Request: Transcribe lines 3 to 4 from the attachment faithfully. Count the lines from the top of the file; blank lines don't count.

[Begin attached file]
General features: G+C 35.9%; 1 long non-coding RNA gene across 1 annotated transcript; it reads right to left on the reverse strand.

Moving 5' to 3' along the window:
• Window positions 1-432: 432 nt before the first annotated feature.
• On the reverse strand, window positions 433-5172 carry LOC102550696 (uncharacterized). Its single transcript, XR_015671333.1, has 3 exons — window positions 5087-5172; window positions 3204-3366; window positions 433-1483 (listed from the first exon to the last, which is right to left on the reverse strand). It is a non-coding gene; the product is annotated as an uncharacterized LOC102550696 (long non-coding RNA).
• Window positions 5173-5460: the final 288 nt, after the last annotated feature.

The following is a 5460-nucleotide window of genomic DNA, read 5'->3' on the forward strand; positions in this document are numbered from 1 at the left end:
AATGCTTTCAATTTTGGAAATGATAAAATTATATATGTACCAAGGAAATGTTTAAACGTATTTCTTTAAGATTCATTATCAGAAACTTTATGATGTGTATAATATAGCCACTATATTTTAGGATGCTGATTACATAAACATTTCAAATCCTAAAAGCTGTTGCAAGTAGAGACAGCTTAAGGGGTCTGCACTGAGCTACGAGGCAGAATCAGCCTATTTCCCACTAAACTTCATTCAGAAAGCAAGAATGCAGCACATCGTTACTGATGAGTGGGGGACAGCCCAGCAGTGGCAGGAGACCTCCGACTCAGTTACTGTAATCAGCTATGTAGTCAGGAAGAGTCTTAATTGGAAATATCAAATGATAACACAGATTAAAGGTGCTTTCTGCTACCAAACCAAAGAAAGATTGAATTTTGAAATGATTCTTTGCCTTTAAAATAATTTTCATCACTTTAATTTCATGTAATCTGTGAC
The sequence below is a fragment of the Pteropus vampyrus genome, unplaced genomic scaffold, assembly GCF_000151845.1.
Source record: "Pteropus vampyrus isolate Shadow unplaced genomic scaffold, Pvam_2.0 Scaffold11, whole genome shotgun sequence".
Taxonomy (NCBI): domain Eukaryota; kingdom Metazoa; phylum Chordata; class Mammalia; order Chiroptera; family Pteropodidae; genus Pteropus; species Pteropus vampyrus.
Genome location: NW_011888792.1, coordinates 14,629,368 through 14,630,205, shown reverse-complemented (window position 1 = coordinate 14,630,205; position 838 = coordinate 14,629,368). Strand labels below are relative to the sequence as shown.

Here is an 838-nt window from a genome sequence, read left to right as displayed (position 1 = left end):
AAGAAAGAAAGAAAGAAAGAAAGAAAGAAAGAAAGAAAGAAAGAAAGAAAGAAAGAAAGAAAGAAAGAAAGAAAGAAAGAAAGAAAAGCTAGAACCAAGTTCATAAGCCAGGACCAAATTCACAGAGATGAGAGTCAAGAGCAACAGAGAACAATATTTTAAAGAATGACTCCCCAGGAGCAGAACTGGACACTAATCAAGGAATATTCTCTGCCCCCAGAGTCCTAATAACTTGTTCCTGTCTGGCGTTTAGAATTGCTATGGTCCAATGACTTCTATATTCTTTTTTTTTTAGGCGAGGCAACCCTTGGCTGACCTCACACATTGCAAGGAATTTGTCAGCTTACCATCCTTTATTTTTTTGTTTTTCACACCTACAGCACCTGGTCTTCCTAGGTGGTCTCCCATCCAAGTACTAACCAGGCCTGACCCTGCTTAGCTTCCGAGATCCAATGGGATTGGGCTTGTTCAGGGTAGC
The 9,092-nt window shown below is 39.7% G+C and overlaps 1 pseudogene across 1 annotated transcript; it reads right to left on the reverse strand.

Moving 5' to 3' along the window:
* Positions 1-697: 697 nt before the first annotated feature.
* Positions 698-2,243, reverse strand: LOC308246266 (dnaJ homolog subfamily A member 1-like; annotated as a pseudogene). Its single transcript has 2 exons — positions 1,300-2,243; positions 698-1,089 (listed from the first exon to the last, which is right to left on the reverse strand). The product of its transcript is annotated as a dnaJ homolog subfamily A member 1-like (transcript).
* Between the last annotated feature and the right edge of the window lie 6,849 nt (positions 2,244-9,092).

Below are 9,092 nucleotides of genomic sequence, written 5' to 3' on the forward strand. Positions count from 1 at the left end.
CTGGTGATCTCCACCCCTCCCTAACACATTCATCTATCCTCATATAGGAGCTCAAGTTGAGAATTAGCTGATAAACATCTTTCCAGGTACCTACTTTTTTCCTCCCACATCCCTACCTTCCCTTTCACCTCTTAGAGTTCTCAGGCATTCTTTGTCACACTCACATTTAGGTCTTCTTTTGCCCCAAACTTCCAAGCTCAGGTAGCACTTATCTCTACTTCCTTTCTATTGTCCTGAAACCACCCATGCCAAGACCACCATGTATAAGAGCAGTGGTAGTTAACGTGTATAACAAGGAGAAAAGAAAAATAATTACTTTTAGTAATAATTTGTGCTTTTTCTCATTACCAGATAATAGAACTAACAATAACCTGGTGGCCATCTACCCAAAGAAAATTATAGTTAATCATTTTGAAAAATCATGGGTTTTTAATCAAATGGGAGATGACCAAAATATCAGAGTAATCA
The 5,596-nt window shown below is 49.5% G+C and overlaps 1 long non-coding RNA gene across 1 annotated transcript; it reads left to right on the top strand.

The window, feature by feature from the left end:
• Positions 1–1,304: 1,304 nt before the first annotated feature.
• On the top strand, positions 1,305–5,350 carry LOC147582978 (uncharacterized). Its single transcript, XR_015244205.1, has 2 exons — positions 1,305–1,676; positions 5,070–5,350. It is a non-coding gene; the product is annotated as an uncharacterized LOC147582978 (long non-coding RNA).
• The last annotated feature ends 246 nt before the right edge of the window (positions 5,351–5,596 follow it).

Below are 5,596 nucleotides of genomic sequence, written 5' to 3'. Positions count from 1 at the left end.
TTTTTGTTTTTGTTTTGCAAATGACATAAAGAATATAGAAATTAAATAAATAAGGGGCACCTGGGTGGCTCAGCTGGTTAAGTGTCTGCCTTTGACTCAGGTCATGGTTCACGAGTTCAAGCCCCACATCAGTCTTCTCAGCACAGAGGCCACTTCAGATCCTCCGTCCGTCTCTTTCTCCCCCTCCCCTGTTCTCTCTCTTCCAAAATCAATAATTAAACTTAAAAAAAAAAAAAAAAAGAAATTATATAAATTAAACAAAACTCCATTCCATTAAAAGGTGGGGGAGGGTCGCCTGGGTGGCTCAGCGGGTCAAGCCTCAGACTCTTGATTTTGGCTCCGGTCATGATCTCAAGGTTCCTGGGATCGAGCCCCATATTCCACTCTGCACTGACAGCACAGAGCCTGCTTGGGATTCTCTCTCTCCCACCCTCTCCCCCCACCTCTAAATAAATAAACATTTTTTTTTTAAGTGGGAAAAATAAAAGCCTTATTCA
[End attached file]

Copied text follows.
• Window positions 1-432: 432 nt before the first annotated feature.
• On the reverse strand, window positions 433-5172 carry LOC102550696 (uncharacterized). Its single transcript, XR_015671333.1, has 3 exons — window positions 5087-5172; window positions 3204-3366; window positions 433-1483 (listed from the first exon to the last, which is right to left on the reverse strand). It is a non-coding gene; the product is annotated as an uncharacterized LOC102550696 (long non-coding RNA).